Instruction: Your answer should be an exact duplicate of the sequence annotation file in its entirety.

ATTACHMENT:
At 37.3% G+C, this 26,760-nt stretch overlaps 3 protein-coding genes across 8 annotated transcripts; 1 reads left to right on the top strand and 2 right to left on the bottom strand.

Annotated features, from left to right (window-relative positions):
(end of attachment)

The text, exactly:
At 37.3% G+C, this 26,760-nt stretch overlaps 3 protein-coding genes across 8 annotated transcripts; 1 reads left to right on the top strand and 2 right to left on the bottom strand.

Annotated features, from left to right (window-relative positions):